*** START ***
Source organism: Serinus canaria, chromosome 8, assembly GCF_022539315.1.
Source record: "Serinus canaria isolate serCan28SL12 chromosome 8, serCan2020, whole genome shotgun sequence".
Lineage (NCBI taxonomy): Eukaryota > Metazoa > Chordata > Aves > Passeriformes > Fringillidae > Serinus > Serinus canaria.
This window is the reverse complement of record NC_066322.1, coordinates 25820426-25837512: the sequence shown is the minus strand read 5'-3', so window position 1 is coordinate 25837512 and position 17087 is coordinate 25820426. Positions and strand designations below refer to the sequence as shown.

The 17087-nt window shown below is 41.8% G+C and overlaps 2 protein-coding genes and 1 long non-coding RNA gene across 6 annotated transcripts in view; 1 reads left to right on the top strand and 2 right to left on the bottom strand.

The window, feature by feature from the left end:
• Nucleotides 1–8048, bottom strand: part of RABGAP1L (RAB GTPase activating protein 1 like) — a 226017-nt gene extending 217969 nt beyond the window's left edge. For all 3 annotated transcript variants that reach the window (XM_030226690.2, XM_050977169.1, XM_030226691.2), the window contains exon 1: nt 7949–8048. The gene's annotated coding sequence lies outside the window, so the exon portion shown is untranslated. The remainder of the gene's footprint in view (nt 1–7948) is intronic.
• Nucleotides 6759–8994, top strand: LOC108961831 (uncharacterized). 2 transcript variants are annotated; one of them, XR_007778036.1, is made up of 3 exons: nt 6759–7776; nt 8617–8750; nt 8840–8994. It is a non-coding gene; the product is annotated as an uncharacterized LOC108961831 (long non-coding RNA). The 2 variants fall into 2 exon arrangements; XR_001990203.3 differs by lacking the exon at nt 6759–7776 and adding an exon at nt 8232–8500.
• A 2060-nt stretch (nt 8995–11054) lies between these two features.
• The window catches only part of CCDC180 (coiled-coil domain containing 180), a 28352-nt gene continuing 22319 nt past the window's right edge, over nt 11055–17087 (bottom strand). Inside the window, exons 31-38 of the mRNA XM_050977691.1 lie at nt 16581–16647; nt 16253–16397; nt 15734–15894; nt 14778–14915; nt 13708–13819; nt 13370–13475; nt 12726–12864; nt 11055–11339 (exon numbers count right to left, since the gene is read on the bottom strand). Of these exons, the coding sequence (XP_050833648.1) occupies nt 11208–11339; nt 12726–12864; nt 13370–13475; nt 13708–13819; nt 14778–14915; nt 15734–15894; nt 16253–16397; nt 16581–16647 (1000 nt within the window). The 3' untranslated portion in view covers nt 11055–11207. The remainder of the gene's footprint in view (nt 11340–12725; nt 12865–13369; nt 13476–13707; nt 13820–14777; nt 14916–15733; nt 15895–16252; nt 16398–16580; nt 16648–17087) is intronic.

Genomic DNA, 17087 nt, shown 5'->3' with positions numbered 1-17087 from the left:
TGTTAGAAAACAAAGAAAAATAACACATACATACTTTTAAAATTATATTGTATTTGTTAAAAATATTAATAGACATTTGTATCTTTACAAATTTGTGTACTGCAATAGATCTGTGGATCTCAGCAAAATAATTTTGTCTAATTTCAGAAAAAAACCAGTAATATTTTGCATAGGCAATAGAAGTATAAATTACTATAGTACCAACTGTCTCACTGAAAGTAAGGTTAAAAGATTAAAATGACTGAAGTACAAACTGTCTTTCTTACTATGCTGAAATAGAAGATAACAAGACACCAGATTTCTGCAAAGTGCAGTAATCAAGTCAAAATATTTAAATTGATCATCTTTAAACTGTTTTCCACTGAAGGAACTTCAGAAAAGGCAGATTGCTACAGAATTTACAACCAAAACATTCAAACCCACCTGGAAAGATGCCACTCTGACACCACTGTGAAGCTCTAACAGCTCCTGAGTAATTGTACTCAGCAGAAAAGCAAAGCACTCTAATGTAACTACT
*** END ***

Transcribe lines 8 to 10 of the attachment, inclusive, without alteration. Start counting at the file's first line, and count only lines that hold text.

• Nucleotides 6759–8994, top strand: LOC108961831 (uncharacterized). 2 transcript variants are annotated; one of them, XR_007778036.1, is made up of 3 exons: nt 6759–7776; nt 8617–8750; nt 8840–8994. It is a non-coding gene; the product is annotated as an uncharacterized LOC108961831 (long non-coding RNA). The 2 variants fall into 2 exon arrangements; XR_001990203.3 differs by lacking the exon at nt 6759–7776 and adding an exon at nt 8232–8500.
• A 2060-nt stretch (nt 8995–11054) lies between these two features.
• The window catches only part of CCDC180 (coiled-coil domain containing 180), a 28352-nt gene continuing 22319 nt past the window's right edge, over nt 11055–17087 (bottom strand). Inside the window, exons 31-38 of the mRNA XM_050977691.1 lie at nt 16581–16647; nt 16253–16397; nt 15734–15894; nt 14778–14915; nt 13708–13819; nt 13370–13475; nt 12726–12864; nt 11055–11339 (exon numbers count right to left, since the gene is read on the bottom strand). Of these exons, the coding sequence (XP_050833648.1) occupies nt 11208–11339; nt 12726–12864; nt 13370–13475; nt 13708–13819; nt 14778–14915; nt 15734–15894; nt 16253–16397; nt 16581–16647 (1000 nt within the window). The 3' untranslated portion in view covers nt 11055–11207. The remainder of the gene's footprint in view (nt 11340–12725; nt 12865–13369; nt 13476–13707; nt 13820–14777; nt 14916–15733; nt 15895–16252; nt 16398–16580; nt 16648–17087) is intronic.